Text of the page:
"The Greatest Showman" is a movie that audiences loved but I did not. Putting aside the songs (they’re fine) and choreography (it’s good), the movie’s storyline is a mess that undermines the values it tries to uphold and botches historical detail to make itself marketable.
For the purposes of this article, however, I’ll forego historicity as a means of critiquing the story. This puts all creative responsibility in the filmmakers’ hands—at no point can they justify a weak plot point because “it happened in real life.” Telling the real story doesn’t matter. Telling a good fictional story does. I contend that, even apart from the facts of history, the narrative of "The Greatest Showman" does not hold up. It is neither a truthful real-life story nor a good fictional one.
Most of my lines of criticism intersect in the song, “This Is Me,” the film’s anthem of self-acceptance and empowerment. On its own, the song works. Within the story, it doesn’t. Barnum has just snubbed Lettie Lutz and her fellow circus freaks to gallivant with high society. They are justifiably hurt. He had presented himself to them as a sincere friend only to take advantage of their work and move up in the world without them. So what do they do to assert themselves—to prove that they won’t let some smooth-talking charlatan walk over them?
They quit Barnum’s circus and form their own!
Just kidding. They don’t quit. In fact, the song features the freaks huffily returning to Barnum’s circus, which… doesn’t empower them at all. They’re still making Barnum wealthy and letting him treat them like dirt. Even while the circus members sing, “I’m not scared to be seen / I make no apologies,” they are clearly scared to leave Barnum’s circus and engage with the world on their own terms. They have no way to retaliate or help themselves. The most they can do is send the message, “We’ll get back to work… but we won’t be happy about it!”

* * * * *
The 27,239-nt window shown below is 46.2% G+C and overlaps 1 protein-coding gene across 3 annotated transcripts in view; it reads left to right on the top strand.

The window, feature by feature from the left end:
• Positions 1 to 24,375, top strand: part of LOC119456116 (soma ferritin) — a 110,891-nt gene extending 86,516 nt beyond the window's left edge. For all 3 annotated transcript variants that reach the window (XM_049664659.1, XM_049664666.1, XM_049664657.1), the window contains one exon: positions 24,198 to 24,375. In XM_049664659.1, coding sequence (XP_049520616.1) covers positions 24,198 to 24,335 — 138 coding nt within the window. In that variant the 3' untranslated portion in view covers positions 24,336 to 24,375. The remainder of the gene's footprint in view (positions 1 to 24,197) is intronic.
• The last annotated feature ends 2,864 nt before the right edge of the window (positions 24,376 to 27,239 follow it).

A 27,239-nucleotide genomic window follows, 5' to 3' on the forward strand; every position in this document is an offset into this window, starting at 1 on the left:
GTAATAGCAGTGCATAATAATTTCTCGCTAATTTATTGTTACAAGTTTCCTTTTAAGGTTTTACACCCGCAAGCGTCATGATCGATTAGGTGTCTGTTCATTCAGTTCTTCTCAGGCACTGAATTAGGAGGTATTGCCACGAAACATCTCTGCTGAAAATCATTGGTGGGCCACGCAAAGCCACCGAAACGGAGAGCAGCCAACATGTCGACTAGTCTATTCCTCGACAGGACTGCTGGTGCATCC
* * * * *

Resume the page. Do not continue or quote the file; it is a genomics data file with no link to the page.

This is where the story’s relationship with history becomes tricky. It would be easy to say that the circus freaks don’t leave Barnum in the movie because they didn’t leave him in real life, but the movie already defies real life on a number of fronts. It isn’t a documentary—it’s an intentional reimagining of history. Why, then, would it be too anarchic to allow the circus freaks to strike out on their own? This would not only demonstrate their self-acceptance and empowerment visibly—it would also teach Barnum that his workers can and will walk out on him when he abuses their trust.
Nonetheless, the plot insists that the freaks stay under Barnum’s thumb. This decision serves only one purpose: to empower Barnum. The rest of Barnum’s arc—dealing with his fake affair, re-establishing the circus after the fire, handing off his position to Carlyle—revolves around his continued ownership of the circus. He never faces real, lasting consequences for his misconduct. The most he has to do later is offer a brief apology that his workers accept right away. Why don’t they question his sincerity? He’s lied to them for personal gain before—why wouldn’t he lie again?
Thus, “This Is Me” represents the hypocrisy of the film as historical fantasy: it claims to empower the underrepresented and oppressed, but in reality, it only empowers the title character. Barnum pulls all the strings. His workers don’t have the agency to leave him or even really confront him. Besides his wife, neither does anyone else. Even in promotional posters, Barnum is placed in the center under bright lighting while the circus members are to the side or in the shadows. Their stories are crushed by his story.
The movie’s failure as liberating fiction only becomes worse in light of the facts of history, which I’ll discuss in further detail next week.